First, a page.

What if we wanted to run algorithms on very specific subsets of graphs, but labels and relationship types are not descriptive enough or we do not want to update our actual graph?

Luckily we can load or project subsets of our graph using Cypher statements. Use a cypher query to fetch nodes instead of the label parameter and a second cypher query for fetching relationships instead of the relationship-type parameter.

Use graph:'cypher' in the config.

Example:

CALL algo.unionFind(
//First cypher query is used to fetch nodes
    'MATCH (p:User)
     WHERE p.property = 'import'
    RETURN id(p) as id',
//Second cypher query is used to fetch relationships
    'MATCH (p1:User)-[f:FRIEND]->(p2:User) 
     RETURN id(p1) as source, id(p2) as target,f.weight as weight',
{graph:'cypher',write:true});

Projecting and loading graphs via cypher queries allows us to describe the graph we want to run algorithms on in great detail. Not only that, but we can also use it to project virtual graphs from indirect patterns or omit some relationships to be loaded without actually deleting them.

Cypher projection use cases:
  • Filtering nodes and relationships.
  • Loading indirect relationships.
  • Projecting bidirected graph. Example
  • Similarity threshold. (discussed here)

Community detection

In the study of networks, such as computer and information networks, social networks and biological networks, a number of different characteristics have been found to occur commonly, including the small-world property, heavy-tailed degree distributions, and clustering, among others. Another common characteristic of networks is community structure, which is the pattern of connections and groupings. The connections within real-world networks are not homogenous or random which suggests certain natural divisions exist.[1]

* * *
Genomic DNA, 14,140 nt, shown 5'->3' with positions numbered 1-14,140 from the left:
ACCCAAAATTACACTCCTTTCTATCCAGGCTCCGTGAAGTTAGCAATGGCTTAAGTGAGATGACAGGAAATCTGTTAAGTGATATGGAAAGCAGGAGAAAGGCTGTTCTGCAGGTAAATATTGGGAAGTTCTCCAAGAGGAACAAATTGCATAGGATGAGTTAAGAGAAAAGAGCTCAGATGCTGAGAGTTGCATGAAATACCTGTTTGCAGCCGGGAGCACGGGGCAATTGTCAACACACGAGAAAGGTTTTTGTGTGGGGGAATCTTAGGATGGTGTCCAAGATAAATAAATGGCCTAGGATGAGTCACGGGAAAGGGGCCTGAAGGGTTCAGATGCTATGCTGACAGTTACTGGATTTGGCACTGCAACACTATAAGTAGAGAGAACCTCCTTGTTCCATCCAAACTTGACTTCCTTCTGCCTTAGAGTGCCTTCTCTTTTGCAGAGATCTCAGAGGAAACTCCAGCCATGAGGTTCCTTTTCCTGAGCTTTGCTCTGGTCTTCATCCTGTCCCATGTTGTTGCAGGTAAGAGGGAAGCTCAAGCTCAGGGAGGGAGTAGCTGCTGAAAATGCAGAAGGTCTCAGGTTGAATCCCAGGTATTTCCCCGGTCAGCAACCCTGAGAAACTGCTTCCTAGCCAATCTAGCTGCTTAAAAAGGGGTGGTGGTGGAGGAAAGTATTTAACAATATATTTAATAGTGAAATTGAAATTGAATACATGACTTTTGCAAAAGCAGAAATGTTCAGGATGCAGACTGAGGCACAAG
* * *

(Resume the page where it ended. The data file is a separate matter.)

Community detection algorithms do not perform well in a very connected graph as most of the nodes are densely connected, hence they belong to the same community. This usually leads to poor results where we end up with one big community that stretches over most of the graph and some small communities.

We introduce similarity threshold concept, where the weight of the relationship has to be above certain value or the relationship is ignored. We can easily exclude these relationships using graph projections via cypher queries.

In this post we will set the weight threshold to 100 so the resulting communities should be tightly-knit and resilient.

Connected components

Connected Components or UnionFind algorithm basically finds sets of connected nodes also known as islands where each node is reachable from any other node in the same set.
In graph theory, a connected component of an undirected graph is a subgraph in which any two nodes are connected to each other by paths, and which is connected to no additional nodes in the graph. More in documentation.

As with any new network I come across I want to first know how many connected components exist in the network and what is their size. Because we will set the weight threshold to 100 we will get back much less connected (sparser) graph than in previous post where threshold 10 was used.

We use the default label and relationship type loading in this example, where we load all nodes labeled “Hero” and relationships of type “KNOWS”. We also set threshold to 100, which means that only relationships with weight greater than 100 are considered by the algorithm.